Check out the historic Goldfields Mining Centre in the Kawarau Gorge where you can have a wander round original miner huts and explore shafts and tunnels or the original mining procedure mechanisms such as the rock crusher and sluice gun. If you want to know how panning for gold is done head to Roxburgh Gold Panning which is also home to a museum packed with original gold rush era photos.
In the Queenstown area you can head out on a 4WD safari to explore remote mining villages long since abandoned or check out Arrowtown's Lakes District Museum.
Image Credit: Destination Queenstown
4. Bird's Eye Views
The birds in this part of the world are somewhat spoiled with breath-taking majestic scenery below them at every turn - snow-dusted mountains, shimmering lakes, awe-inspiring canyons and icy, blue braided rivers tracing out ever-changing patterns across the land. Luckily, the folks in these parts have devised any number of ways to get you up there too.
Sunrise balloon flights are on offer while scenic flights and helicopter rides come by the bucket-load offering everything from the most basic to luxury experiences which could see you champagne picnicking on a mountain top.
There are also tons of companies whose aim is to help you get your adrenalin fix from up high with such delights as tandem paragliding – from the highest launch in the country – hang-gliding, stunt plane rides and tandem skydiving. And because the companies in these parts understand it can be so difficult to make up your mind what you want to do from all that is on offer there are plenty of combos too which also include land- and/or water-based experiences such as tramping and jet boating.
5. Wanaka's Puzzling World and Have a Shot
Billed as family fun, the wonderful Puzzling World in reality seems to be just full of adults giggling and engrossed as they explore the series of illusion rooms where the eye is tricked over and again. (All those who have watched the LOTR/Hobbit movies will suddenly get their answer here to that question 'how do they make the hobbits and dwarves look so small?') There's also a maze, perhaps the country’s quirkiest public toilets and a leaning tower which makes for almost compulsory trick photography.
Close by is the attraction perfect for all those who have ever harboured fantasies of being Rambo or Robin Hood. Have a Shot allows its visitors to take aim with rifles or bow and arrows while the walk-on giant pool table and battlefield war games area will appeal to the quirkier-loving among you.
Image Credit: Destination Queenstown
6. Underwater Observatory
Situated on the lake-front – which might be stating the obvious – the Queenstown Underwater Observatory is a low cost place to enjoy which is refreshing in a city that tends to see you racing through your travelling funds at an alarming rate.
New Zealand long-finned eels, behemoth-sized trout and ducks (which are so acrobatic underwater they might be considered for the Cirque de Soleil) are all stars of the show for observatory visitors. You can also learn heaps about the Maori legends of this lake and the greater region.
7. Glenorchy and Other LOTR Sites
If you take Wellington off the list, there is nowhere else which has a greater concentration of filming locations for the LOTR/Hobbit trilogies than this region. There is no shortage of LOTR-themed tours and experiences – which are necessary if you want to get to some of the more remote locations - but the fantasy-passionate can also get exploring on their own. There are small guide books to be bought, AA road maps even have sites marked and the Internet is of course an endless resource for tracking exact spots down.
Possibles include Twelve Mile Delta (battle scene with the oliphants), Skippers Canyon, Arrowtown (where the hobbits escape the Black Riders at the Ford of Bruinen), Crown Range Road (packed with LOTR views - Dimril Dale, Amon Hen, River Anduin) and Mount Sunday (Edoras, the hall of King Theoden).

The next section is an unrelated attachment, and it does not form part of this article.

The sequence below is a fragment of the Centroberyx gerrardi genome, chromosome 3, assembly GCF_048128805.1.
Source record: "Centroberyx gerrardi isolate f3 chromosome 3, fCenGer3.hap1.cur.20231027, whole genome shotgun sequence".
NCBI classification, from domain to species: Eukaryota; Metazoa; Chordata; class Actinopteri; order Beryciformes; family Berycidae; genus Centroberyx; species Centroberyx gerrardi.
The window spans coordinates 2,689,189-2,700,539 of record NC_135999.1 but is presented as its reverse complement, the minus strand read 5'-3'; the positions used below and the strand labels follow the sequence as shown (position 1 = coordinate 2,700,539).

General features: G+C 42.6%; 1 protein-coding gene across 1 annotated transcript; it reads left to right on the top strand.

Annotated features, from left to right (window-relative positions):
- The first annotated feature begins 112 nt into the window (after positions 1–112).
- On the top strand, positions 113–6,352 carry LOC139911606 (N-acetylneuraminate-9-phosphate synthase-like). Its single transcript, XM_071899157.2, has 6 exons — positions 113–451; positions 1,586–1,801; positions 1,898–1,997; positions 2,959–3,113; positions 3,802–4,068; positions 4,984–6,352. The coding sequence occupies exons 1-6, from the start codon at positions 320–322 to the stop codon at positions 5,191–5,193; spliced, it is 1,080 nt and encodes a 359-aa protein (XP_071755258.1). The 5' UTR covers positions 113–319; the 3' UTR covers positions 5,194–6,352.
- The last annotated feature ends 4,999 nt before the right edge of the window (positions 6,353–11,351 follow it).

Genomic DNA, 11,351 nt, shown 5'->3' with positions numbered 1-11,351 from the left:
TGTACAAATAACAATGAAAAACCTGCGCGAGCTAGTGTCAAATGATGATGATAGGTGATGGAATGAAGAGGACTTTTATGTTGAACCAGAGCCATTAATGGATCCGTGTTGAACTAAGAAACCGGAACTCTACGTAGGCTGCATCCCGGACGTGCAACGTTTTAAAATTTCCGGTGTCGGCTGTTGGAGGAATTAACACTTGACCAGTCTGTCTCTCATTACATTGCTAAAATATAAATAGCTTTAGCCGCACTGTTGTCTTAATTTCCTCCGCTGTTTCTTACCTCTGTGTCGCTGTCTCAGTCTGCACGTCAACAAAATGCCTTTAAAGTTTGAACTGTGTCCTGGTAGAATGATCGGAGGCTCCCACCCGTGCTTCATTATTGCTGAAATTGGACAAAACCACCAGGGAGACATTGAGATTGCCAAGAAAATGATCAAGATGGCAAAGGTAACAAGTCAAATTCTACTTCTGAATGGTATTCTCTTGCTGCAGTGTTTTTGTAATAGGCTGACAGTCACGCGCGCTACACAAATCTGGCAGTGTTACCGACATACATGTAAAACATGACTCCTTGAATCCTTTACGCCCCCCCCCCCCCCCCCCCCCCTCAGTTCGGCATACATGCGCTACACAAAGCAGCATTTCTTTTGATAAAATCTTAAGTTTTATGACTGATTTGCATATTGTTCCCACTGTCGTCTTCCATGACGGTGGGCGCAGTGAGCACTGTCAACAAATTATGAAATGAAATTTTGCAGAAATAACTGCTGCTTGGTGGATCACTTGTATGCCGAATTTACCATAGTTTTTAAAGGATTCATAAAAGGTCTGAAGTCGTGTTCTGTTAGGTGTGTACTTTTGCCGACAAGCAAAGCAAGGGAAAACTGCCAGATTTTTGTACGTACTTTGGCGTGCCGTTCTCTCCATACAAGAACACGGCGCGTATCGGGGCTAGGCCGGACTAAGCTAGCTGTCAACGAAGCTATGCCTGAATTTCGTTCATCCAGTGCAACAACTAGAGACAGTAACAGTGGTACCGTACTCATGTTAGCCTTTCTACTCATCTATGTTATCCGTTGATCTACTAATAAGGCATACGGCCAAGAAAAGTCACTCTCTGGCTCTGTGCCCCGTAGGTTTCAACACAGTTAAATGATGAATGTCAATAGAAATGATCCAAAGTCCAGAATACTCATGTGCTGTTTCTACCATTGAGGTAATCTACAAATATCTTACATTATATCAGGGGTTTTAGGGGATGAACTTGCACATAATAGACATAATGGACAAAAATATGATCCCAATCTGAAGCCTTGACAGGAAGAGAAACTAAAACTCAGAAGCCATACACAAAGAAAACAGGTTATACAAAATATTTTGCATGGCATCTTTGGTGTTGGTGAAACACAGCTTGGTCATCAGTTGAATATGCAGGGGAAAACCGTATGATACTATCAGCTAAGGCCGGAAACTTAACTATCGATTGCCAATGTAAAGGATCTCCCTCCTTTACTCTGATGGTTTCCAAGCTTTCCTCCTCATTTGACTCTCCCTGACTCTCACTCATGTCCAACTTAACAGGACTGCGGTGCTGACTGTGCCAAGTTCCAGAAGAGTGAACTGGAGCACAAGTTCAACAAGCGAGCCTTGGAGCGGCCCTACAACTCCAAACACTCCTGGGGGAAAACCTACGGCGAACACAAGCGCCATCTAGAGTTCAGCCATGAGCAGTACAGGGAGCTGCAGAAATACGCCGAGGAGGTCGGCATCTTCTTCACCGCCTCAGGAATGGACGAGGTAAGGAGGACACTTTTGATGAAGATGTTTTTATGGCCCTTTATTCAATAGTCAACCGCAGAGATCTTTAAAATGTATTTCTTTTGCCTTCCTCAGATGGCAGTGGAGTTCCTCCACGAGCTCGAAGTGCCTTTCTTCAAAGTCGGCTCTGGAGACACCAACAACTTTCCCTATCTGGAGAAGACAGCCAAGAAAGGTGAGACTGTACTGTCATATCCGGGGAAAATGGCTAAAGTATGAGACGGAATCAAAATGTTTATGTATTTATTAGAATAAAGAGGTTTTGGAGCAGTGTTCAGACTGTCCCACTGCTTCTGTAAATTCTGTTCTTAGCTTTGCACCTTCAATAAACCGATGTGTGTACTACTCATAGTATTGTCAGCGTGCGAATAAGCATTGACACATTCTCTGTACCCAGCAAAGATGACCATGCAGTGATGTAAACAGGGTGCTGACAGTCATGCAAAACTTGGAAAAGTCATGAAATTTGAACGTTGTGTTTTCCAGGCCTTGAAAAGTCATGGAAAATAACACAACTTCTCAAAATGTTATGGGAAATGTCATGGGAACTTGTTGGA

Even if you don’t end up finding what you set out for the walking in these parts is stunningly beautiful.
Image Credit: Destination Queenstown
8. Queenstown's Quieter Side
The party intent or the adrenalin-seeker might have missed this but Queenstown does have a very much thriving and wonderful quieter side. Many who have no intention of raising a single beer bottle to their lips, slipping on their dancing shoes or strapping a bungee cord to their ankles come here for all the other things this town has to offer.
Walking and tramping come in the guises of moonlit lake strolls to challenging hiking with the 32 km Routeburn Track. Tag along with a guided tour or tramp – often interest themed – or stock up on maps and walking literature (much of it free from the i-SITE) and immerse yourself in this beautiful landscape of soaring mountain, forest and glittering lake overflowing with Maori legend.
The gondola ride (think cable car not Venetian boat) will offer you a sedate ride to the summit of Bob's Peak. You can take the ride for the views alone or take in a Maori cultural performance while you’re up there. If this all seems a little too pedestrian you can do the downhill bit back to town on the Skyline's luge.
Hot pools, spas, pampering experiences and therapies are dished up liberally in and around Queenstown – perfect for all those who might have overindulged on either the adventuring or partying front.
River and lake trips and cruises come in just about every variety and combo you could dream up. You can dine and cruise, you can combine a boat jaunt and a horse trek, you can enjoy a cruise with a spot of fishing, you can get some buddies together and charter your own boat, you can paddle your own way by kayak or canoe or you could just hop on a boat for the scenic value alone. For something a little different take a ride on the TSS Earnslaw – an original coal-fired steamship now over 100 years old.
9. Dog Sled Riding
Of course New Zealand would have dog sled tours....why wouldn’t it! (apparently there are 2 other countries in the Southern Hemisphere where you can ride on a dog-driven sled); and of course you can take your pick from snow or dry land runs. One of the locations is halfway between Wanaka and Queenstown and has a range of dog-sled fun options which include a short 1 hour jaunt, a drive-your-own-team experience, night runs or mountain runs overnight trips.
The dog sled base found between Ranfurly and Hanseby also offers husky-pulled sled rides as well as kennel tours where you will learn about harness making, sled-building and driving training.